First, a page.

Thursday, December 19, 2013

Top 3 Pieces of Advice for Lean Implementation

By Al Norval

It’s quite common for people to ask me for advice on how to best implement Lean. Often though, they are asking for the wrong reasons. In reality they are asking for a “Silver Bullet”. I could translate their question into “Please give me some advice on how to simply implement Lean so that it’s not so much hard work”

I’m sorry to say, there is no answer to that question. Implementing Lean is hard work. It involves changing the culture of the organization and changing the organizational norms that have been built up over time and that just isn’t going to happen overnight. So I answer the question with some thoughts on how best to do it. Here’s the list for you.
  1. Go to Gemba
  2. Try Something
  3. Share the Learning

Let’s examine these one by one:
  1. Go to Gemba. One of the fundamental pillars of Lean is problem solving using the scientific method. But before we can problem solve we need to fully understand the current condition. We can try to do this from a computer screen, pretending the computer sees all and knows all but a better way to grasp the situation and understand what is really happening is to get out of the office and go see for yourself. Data, reports and computers can always twist things but you can always trust the facts that you observe with your own eyes. Go to Gemba with an open mind, asking questions, particularly “Why”. Return to Gemba when you discover things you don’t know in your problem solving and get additional facts. Each time you do so, you’ll get a deeper understanding of what is really happening.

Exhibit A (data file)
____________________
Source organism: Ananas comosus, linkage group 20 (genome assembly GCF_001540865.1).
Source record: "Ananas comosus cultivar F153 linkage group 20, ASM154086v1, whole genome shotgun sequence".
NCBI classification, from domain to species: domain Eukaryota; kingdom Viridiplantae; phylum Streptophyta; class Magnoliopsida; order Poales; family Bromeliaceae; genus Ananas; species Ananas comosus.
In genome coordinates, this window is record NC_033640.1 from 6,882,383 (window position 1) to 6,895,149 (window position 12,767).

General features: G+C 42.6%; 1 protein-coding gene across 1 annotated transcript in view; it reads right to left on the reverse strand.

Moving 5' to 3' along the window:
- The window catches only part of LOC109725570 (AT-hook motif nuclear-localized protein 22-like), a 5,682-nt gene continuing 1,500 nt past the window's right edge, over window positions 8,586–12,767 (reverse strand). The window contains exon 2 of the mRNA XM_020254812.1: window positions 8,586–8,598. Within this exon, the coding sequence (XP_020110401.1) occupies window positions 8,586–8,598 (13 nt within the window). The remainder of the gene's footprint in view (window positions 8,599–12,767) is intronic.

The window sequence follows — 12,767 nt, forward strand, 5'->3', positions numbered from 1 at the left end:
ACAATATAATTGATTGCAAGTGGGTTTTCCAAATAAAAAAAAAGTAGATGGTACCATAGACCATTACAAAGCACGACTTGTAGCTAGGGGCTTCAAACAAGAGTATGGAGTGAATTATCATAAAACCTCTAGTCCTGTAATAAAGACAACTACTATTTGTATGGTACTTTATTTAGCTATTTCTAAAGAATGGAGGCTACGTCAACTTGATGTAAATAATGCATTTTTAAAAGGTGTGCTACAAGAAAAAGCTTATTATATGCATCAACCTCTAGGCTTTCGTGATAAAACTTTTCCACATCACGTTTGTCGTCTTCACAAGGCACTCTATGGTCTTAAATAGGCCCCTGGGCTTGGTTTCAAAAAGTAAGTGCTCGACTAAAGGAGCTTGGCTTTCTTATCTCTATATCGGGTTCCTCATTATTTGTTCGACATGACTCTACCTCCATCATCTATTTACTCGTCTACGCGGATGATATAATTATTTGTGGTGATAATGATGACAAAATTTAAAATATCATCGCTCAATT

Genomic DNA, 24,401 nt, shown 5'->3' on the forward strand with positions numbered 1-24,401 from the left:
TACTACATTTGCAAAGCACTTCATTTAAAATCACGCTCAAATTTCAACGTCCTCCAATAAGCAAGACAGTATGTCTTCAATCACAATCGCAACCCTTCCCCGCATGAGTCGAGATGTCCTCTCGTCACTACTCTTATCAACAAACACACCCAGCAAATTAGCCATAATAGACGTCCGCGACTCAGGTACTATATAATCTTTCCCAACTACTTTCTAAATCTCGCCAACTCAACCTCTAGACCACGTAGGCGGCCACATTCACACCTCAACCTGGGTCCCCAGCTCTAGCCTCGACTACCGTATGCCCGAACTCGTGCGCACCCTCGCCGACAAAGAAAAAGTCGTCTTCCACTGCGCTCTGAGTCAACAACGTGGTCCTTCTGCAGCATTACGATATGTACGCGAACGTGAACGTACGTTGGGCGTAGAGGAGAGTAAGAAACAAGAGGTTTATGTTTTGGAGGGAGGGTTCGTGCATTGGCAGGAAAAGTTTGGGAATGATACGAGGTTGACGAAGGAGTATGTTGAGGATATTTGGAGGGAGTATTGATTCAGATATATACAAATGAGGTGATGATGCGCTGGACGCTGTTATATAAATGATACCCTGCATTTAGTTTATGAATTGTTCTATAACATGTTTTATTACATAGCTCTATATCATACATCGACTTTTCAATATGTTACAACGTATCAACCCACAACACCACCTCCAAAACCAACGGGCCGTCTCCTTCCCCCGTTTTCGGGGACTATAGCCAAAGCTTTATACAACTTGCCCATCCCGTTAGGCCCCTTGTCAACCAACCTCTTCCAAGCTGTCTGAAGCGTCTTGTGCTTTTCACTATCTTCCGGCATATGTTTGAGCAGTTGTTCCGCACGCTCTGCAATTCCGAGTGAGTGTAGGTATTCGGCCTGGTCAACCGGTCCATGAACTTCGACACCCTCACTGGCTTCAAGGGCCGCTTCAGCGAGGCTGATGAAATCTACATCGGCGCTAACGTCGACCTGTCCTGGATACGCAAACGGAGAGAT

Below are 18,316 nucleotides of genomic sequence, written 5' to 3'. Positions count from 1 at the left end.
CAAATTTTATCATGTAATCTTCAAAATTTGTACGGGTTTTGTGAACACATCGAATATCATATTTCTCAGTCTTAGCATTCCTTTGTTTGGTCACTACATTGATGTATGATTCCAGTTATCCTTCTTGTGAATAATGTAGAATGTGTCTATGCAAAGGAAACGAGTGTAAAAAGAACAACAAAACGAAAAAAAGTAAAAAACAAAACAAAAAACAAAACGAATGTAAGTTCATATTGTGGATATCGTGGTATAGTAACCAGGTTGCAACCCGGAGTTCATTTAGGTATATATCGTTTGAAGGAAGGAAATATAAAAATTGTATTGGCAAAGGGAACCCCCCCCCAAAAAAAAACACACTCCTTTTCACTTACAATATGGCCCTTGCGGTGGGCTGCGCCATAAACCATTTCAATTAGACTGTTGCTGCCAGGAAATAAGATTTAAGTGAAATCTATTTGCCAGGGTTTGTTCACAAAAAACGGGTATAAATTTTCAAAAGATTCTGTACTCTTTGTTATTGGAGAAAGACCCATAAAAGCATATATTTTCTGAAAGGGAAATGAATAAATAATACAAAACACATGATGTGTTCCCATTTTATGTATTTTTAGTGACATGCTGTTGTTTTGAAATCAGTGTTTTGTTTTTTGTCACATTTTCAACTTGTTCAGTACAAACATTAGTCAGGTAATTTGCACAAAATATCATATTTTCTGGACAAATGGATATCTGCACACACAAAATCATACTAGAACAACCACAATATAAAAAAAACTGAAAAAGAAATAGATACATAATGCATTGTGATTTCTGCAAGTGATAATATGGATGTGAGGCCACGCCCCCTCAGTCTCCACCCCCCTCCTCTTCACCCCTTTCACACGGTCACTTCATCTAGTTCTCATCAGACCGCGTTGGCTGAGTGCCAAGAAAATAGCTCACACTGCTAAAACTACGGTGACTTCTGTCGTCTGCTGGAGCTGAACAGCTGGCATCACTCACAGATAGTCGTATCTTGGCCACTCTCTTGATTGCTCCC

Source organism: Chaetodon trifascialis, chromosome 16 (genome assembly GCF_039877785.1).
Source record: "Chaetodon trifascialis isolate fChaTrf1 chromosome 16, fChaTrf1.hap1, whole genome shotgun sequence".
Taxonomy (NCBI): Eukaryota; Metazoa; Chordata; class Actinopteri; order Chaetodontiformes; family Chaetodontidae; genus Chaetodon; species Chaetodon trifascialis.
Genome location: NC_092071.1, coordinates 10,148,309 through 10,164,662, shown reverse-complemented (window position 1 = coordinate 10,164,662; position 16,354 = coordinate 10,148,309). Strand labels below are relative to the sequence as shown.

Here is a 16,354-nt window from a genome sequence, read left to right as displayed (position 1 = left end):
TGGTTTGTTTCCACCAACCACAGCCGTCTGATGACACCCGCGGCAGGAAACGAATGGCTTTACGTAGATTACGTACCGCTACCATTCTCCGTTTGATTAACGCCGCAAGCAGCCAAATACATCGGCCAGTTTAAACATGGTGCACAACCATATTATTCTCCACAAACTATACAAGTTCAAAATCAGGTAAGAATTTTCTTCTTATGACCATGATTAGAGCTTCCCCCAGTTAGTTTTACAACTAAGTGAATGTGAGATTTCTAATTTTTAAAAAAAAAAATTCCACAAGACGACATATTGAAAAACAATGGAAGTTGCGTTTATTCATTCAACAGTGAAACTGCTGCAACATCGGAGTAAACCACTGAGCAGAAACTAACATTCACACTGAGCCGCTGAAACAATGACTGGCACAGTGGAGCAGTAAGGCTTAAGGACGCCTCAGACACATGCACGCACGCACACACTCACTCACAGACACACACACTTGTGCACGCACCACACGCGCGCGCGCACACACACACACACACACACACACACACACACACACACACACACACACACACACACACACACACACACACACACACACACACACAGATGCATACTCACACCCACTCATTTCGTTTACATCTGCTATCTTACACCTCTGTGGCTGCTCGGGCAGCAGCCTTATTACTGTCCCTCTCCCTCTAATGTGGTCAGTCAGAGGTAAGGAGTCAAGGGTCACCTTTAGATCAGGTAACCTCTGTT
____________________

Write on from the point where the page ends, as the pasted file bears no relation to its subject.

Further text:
2. Try Something. It amazes me how many people are afraid to try things. Often they are worried about trying things without having the right answer and question what would happen if they are wrong. This worry translates into a hesitancy to taking action and instead of trying things, people sit around wasting time debating endlessly. The basis of the scientific method is trying things with uncertain outcomes. We use a hypothesis to set up a test so we can easily determine if our trials worked or not. An old Chinese proverb says “The journey of a thousand miles begins with the first step”. Start and you’ll be amazed at what happens.

  3. Share the Learning. The advantage of the scientific method is that we learn from what works and we learn from what doesn’t work. The great news is we learn both ways. The key is to share the learning with the rest of the organization. Most organizations are reluctant to do this but if we only share what did work we limit the learning of the rest of the organization and someone else is bound to try again and suffer the same fate. Sharing leads to lifelong learning and growing body of intellectual wealth in the organization.

Three pieces of advice. All sound easy but take hard work. There is no shortcut or easy path.

Make sense?


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